Monday, November 21, 2011
Duel with Dust
My mother kept a chest in our utility room where she stored drawers full of table linens and hand-crocheted pieces by her grandmother. She never used them, and to be fair she had a small house with rumbustious kids and dogs. (However, that very chest was to burn in a house fire a few years ago…what a waste of pleasures went up in smoke.) When I got old enough to be left at home alone, I would go to that chest and unfold the beauties, feel their richness, admire their color, and appreciate their workmanship. I said if I ever had a home of my own I would use my things. I have kept my word for the most part, which means some stained pieces or some broken porcelain. But things were meant to be used. Nothing more moving than buying a cup and saucer that was loved by some other women in her toasty kitchen before your own hands caressed the same china.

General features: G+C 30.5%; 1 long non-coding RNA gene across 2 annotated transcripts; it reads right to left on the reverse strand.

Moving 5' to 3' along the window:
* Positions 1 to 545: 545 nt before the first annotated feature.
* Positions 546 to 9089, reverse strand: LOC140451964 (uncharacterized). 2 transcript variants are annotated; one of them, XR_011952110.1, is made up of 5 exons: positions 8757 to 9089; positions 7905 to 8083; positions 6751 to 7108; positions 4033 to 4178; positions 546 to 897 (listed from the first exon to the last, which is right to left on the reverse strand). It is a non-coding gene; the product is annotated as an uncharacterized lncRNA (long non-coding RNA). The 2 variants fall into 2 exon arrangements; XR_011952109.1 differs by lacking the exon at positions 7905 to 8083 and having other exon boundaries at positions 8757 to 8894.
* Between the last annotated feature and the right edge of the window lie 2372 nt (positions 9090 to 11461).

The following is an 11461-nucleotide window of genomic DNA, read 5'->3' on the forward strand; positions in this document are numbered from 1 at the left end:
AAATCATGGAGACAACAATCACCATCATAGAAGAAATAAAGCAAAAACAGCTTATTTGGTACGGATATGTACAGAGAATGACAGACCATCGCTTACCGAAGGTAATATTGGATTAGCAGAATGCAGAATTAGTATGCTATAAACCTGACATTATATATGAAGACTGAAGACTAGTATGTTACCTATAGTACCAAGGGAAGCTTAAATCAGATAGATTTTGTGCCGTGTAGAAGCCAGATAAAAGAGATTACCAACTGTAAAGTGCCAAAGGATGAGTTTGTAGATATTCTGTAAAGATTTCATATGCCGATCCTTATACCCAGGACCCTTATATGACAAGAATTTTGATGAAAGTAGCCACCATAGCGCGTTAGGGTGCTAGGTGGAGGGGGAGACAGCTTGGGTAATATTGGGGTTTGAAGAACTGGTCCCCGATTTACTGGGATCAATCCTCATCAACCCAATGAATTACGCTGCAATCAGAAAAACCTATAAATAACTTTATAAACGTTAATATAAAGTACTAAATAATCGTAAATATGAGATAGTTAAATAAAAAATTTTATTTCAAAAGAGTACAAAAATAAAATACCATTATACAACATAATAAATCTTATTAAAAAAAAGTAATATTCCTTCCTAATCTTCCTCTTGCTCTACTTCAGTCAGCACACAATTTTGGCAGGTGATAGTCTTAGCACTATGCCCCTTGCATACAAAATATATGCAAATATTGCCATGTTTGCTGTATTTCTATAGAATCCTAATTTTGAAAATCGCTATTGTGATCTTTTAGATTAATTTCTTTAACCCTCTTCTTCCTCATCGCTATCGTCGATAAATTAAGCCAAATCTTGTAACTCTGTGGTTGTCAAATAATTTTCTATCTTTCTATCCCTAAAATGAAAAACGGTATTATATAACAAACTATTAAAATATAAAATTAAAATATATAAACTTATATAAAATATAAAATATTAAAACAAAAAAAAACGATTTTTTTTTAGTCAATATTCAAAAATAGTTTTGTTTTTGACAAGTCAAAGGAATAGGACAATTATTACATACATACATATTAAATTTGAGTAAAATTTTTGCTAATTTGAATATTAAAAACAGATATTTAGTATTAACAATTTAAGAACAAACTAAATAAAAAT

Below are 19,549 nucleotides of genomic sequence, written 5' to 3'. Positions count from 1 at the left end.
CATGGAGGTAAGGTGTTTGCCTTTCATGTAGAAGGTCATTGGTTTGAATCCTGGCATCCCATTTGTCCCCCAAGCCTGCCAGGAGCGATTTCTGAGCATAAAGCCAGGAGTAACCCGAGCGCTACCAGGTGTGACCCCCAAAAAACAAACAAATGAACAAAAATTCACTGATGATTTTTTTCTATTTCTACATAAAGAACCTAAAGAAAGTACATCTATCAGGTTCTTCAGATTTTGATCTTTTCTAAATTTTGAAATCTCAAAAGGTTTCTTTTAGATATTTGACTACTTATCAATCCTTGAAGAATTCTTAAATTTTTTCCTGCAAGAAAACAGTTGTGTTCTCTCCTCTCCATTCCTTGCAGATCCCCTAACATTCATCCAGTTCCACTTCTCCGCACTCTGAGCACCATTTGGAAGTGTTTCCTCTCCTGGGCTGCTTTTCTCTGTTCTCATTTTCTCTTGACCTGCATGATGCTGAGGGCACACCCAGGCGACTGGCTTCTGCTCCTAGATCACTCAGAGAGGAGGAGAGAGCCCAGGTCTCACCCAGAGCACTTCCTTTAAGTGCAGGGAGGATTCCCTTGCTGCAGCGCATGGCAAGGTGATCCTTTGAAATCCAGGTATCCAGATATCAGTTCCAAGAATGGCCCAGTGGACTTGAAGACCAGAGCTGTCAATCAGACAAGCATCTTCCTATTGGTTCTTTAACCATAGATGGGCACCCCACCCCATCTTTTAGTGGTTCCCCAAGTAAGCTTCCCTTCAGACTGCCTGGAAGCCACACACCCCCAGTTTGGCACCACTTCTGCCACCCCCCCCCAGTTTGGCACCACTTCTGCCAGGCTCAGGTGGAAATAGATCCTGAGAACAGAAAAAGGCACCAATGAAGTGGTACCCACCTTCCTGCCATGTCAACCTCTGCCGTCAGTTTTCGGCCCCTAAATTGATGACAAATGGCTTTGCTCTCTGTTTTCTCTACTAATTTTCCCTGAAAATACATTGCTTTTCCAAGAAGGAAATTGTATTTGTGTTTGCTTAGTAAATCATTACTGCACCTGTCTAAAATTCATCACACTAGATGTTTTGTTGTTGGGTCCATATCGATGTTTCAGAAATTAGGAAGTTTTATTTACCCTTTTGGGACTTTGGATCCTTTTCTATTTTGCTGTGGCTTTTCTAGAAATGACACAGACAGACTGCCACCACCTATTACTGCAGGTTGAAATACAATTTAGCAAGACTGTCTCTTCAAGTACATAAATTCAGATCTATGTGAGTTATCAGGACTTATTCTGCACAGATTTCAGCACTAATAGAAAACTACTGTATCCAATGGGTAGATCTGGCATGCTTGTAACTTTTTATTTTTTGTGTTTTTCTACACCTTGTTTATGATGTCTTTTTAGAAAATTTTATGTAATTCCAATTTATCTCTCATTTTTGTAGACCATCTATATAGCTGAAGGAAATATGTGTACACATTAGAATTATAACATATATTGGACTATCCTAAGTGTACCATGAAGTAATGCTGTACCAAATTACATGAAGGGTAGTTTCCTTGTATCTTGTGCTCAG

The other day some of us were discussing household dusting or the lack of it. One gal said she no longer lifts a doily but merely dusts around it. Another has removed things that need to be dusted. My own solution is to never move anything because then you can see where the dust starts and stops! Just don’t touch a thing and everyone glances over the dust! One of my grandmothers took that a step further. She never dusted or cleaned much. When things got too bad, she said it was time to paint. We all knew that when a refurbishing of paint or wallpaper started, it meant Grandma thought it was time to “clean”.
My mother-in-law, who was an artist, told me to leave the dishes in the sink, ignore the house chores and go paint, write, or be creative. I never could do that. The work had to be done first before I “played” and the result was not much fun time because the work never ended for a mom. She, however, could walk away from household burdens. Lately, I have been able to at least ignore that dust!